When 20-year-old Christian Aragona made the cut for the 2016 Olympic Trials in the 50-meter freestyle on July 15 at the 2015 Speedo Central Section Region VIII Meet at the Mizzou Aquatic Center in Columbia, Mo., his career flashed before his eyes.
Now a physically chiseled junior-to-be for the Missouri Tigers, Aragona thought back about how it all started as a five-year-old with the Tri City Tidalwaves.
“It's been a lifelong dream,” Aragona said. “I started swimming for the Tidalwaves when I was five and then in high school and college and now. I've been training for this.
“It was really surreal and it culminated my career. It made all those early mornings feel worth it.”
Aragona declared that he would use the split time during his 100-meter freestyle to attempt to qualify for the 50 free. He turned in a time of 23.06 in his first 50 meters. The qualifying time was 23.29. He hit the time on the nose in the 100 free finals on July 18, too.
He reminisced of how it almost changed during his high school career. As a freshman at Metro East Lutheran High School in Edwardsville, Aragona placed his swimming career on hiatus.
“I started high school not knowing what I wanted left to get out of my swimming career,” Aragona said. “I was having a tough time in eighth grade and freshman year, I wasn't swimming very well. Freshman year I decided to play basketball and essentially took most of the winter season of swimming off, but then at the end of my freshman year I decided I wanted to start getting back into swimming a little more, but then it was always splitting time between swimming and baseball.”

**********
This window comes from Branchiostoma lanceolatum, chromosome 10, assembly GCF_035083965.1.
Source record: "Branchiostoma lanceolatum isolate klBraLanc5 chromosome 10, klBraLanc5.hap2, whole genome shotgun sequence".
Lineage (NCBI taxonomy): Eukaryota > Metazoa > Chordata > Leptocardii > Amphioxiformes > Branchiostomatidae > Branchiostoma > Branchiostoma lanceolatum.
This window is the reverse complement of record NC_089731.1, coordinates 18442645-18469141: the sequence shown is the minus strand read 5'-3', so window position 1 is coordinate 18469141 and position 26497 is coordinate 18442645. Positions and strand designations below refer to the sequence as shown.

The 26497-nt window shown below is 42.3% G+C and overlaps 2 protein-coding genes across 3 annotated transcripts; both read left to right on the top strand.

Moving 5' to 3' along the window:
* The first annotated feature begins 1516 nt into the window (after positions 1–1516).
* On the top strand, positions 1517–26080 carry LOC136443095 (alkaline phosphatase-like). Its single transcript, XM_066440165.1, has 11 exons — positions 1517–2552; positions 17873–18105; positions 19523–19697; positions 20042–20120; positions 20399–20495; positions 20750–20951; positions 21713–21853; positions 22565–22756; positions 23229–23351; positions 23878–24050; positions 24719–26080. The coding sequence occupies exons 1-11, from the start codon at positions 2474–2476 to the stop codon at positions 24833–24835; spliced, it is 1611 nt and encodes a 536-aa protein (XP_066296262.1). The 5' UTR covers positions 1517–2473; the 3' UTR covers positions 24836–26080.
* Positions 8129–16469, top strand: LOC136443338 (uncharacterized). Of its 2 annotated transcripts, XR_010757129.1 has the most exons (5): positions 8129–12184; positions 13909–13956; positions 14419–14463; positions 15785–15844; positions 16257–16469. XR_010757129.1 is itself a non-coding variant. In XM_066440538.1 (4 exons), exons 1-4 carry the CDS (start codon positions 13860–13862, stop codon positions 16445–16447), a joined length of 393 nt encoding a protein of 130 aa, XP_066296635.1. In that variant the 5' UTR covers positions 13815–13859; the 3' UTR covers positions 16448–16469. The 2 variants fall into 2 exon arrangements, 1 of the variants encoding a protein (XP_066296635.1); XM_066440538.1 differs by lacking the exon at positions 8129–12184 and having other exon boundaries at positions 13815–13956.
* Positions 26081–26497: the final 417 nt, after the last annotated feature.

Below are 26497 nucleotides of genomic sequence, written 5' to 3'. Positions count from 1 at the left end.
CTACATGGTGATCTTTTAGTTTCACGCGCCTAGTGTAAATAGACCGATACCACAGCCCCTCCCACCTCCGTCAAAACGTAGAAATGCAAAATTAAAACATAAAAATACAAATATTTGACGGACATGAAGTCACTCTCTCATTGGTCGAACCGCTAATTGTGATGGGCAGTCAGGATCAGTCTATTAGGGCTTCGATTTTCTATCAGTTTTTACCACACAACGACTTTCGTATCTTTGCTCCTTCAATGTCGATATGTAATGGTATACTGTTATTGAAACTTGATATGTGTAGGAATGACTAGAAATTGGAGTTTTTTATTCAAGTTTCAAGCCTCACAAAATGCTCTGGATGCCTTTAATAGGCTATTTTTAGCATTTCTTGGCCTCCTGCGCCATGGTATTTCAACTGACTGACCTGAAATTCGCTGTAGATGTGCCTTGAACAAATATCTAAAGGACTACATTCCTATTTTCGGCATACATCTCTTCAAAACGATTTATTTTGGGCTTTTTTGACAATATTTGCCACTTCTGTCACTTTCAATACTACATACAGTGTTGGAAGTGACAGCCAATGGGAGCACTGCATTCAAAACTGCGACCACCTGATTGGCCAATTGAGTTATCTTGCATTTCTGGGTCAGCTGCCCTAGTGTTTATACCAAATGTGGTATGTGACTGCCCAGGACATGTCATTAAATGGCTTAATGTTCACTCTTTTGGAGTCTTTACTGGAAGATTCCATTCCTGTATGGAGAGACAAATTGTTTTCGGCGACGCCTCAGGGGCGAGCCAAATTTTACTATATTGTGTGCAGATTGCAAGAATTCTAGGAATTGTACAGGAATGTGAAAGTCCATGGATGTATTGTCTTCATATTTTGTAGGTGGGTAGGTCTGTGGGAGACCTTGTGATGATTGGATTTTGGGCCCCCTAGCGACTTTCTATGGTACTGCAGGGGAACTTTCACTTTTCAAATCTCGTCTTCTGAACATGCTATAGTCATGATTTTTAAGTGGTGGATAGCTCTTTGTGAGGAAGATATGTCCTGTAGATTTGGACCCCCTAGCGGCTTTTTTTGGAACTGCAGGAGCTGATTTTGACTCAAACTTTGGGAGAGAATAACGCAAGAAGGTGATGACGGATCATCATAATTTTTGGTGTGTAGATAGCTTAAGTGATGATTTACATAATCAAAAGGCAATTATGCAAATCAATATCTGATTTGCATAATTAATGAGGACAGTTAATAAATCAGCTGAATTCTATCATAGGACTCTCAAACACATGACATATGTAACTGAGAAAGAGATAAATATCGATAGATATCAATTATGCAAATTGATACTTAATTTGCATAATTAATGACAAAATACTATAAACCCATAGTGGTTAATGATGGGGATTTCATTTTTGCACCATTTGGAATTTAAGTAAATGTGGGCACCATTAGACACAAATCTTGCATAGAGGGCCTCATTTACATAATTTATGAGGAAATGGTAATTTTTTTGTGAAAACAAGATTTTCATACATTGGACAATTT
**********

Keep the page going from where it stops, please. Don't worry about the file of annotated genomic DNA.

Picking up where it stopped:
Aragona became a standout on the MELHS baseball team, splitting time between shortstop and pitcher. He was finding success on the diamond and in the pool and he needed to decide which avenue to concentrate on for college. Then a fluke situation made his decision for him.
“At the end of my junior year, during the regional championship game of baseball, I ended up tearing my labrum in my shoulder,” Aragona said. “After the game we were celebrating and we did a dog pile and my shoulder got twisted and got caught underneath the dog pile. I had to have surgery to repair that going into my senior year and I was out of the pool and out of baseball for like eight months. I was just doing a lot of rehab and essentially I didn't throw super well after that. Now I'm fully recovered, but to throw a baseball or pitch again I wouldn't be at the same caliber, so I was able to get back into swimming and had a good senior year.”
That solid senior campaign earned Aragona a scholarship to Western Kentucky, but once he got there it didn't seem right. He tallied 14 top-10 finishes and three top-10 finishes as a freshman, but believed he could get more from his career.
“I decided to transfer and Mizzou ended up being the perfect option at that point for swimming,” Aragona said. “I came to Mizzou as a sophomore. My training regimen at Western Kentucky just wasn't very sprint specific, so I didn't really swim very well there. At Mizzou we have some really great coaches and they've really helped me out. The team is fantastic, we really push each other in practice.
“It's also helped me out being closer to home. It's about two hours from Godfrey and it's been nice being in my element here. I don't really feel like I'm away for school. I've been swimming meets at Mizzou since I was like 10 years old...Just being at the pinnacle of the Division I level has been really motivating and given me all the tools I need to succeed.”
As a sophomore he became a first-team All-American as part of the 200-meter freestyle relay team. He helped the Tigers finish sixth in the 200 free relay in the NCAAs, the best relay finish in program history.
Mizzou is allowing Aragona to reach his potential and he's able to do it close to where it all started. He'll never forget his days with the Tidalwaves or Summers-Port Sharks. Those programs will always be dear to his heart.